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Feminist Perspectives on Law, Law Schools and Law Reform

Essays in Honour of Professor Jill McKeough

Editor

ISBN

9781760023188

Publication date

08/09/2021

Format

Paperback

Page extent

244

AUD $69.95 gst included

Emerita Professor Jill McKeough is a pioneer of Australian intellectual property scholarship and teaching, former Head of School and Dean, Chair of the Council of Australian Law Deans and law reform commissioner. This volume considers Jill’s career in light of the politics of legal education, university management, law reform and university research assessment. Each of the chapters discusses particular career achievements, hurdles faced and critical reflections on her legacy. Gender themes addressed include: agency and opportunity; approaches to management and leadership; valuing labour and contribution; authority in public life; and understanding research impact.

Today only about 4% of festschrifts touch on women’s careers. This festschrift includes consideration of the underbelly of women’s success in a university. Successful careers do not magically unfold. Nor are they accidents. In exploring how one ‘gets on with it’ and what can be achieved given the chance, it is hoped that this collection can help to seed more ideas about what is possible and to keep bringing about necessary change.

Foreword Rosalind Croucher AM
1. On Law, Law Schools and Law Reform: Honouring Emerita Professor Jill McKeough – Professor Kathy Bowrey
2. Through the eyes of recent history: Emerita Professor Jill McKeough as leader and exemplar in Australian legal education – Emeritus Professor Paul Redmond
3. The Transformation of a Faculty of Law: Lessons in Leadership Excellence – Professor Anita Stuhmcke
4. A Journey through Leadership: the Parallax Effect – Professor Lesley Hitchens
5. Leaders and Litigants: Looking for Women in Copyright Cases – Professor Isabella Alexander and Professor Michael Handler
6. Jill McKeough and IP Law and Policy Reform – Emeritus Professor Sam Ricketson
7. Parallel importing of trade marked goods, the slow process of law reform and why it might be so – Professor Mark Davison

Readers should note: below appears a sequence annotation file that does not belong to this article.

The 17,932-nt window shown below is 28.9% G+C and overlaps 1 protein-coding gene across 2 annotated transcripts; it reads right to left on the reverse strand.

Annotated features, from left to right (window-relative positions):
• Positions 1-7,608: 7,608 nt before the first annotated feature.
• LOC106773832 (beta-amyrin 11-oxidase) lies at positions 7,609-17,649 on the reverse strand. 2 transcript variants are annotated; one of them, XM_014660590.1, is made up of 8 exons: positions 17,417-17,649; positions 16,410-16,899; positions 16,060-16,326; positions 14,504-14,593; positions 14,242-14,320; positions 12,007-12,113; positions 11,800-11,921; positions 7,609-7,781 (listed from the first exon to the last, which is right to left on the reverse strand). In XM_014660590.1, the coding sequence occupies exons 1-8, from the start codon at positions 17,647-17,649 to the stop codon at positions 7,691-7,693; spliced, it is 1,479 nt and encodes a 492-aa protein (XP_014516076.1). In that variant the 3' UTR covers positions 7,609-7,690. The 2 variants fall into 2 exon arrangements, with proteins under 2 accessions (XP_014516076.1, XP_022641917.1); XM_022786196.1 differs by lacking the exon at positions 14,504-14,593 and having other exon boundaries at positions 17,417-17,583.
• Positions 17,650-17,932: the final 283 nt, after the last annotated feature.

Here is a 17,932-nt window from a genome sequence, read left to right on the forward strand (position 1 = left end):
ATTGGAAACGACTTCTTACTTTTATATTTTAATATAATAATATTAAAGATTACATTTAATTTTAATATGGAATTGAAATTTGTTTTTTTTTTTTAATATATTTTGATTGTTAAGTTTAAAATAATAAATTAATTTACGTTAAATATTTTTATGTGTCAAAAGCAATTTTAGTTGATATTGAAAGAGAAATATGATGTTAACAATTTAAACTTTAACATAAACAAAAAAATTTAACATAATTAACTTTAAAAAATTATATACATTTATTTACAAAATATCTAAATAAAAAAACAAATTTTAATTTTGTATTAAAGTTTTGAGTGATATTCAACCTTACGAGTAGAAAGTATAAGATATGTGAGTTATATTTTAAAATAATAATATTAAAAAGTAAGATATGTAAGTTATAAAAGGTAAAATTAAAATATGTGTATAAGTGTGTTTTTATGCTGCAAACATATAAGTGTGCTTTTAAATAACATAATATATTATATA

8. Inoculating law schools against bad metrics – Professor Kimberlee Weatherall and Associate Professor Rebecca Giblin

Q&A with Editor Kathy Bowrey

Where did the idea for this collection come from?

Women being in leadership is no longer surprising. A whole generation of women in law that many are familiar with are now retiring. I noticed that there is very little attention being paid to this. Senior women are going quietly, as if their presence in law schools was never that significant in the first place.

When questioned about this, women often reply that they don’t feel comfortable with noise being made about them personally anyway. But they are interested in talking about their careers in the academy – and hope some of their experience might be usefully passed on.

Jill McKeough is a woman of astounding accomplishment. She is warm, funny, deadly sharp. So many have benefitted from her support and teaching. She is looked on by many working in law as the very best example of leadership. I pressed Jill to agree to what is really an experiment – a different kind of festschrift to the kinds of works produced about men’s careers.

What did you learn writing the book?

At the age of 12 Jill was reading the Forsyth Saga by John Galsworthy, which is in many ways as epic as Tolkein’s The Lord of the Rings, except that it has women and lawyers in it. Jill chose the role model of the lawyer and rejected the character of his wife, a sappy, decorative, perpetually unhappy female.

What was an unexpected aspect you discovered/unearthed as it progressed?

That of all the festschrifts in English in the common law world the number documenting or celebrating women’s careers could be as low as 4%. I mean, I thought the proportion would be low, but really – there is something really repugnant about that. There is so much to learn that should not be lost.

What do you want the book to do for people?

It is a book that helps readers reflect on agency and personal opportunity and to understand these in light of the broader context of the times. Chapters also have important things to say about the politics of law reform, how it works, and just because recommendations are not adopted right away, this doesn’t mean the work does not have an impact.

Do you have any special favourites among the chapters?

Anyone involved in Australian legal education should read the chapter by Paul Redmond about Jill’s career in light of a history of legal education from the 1970s to the current day.

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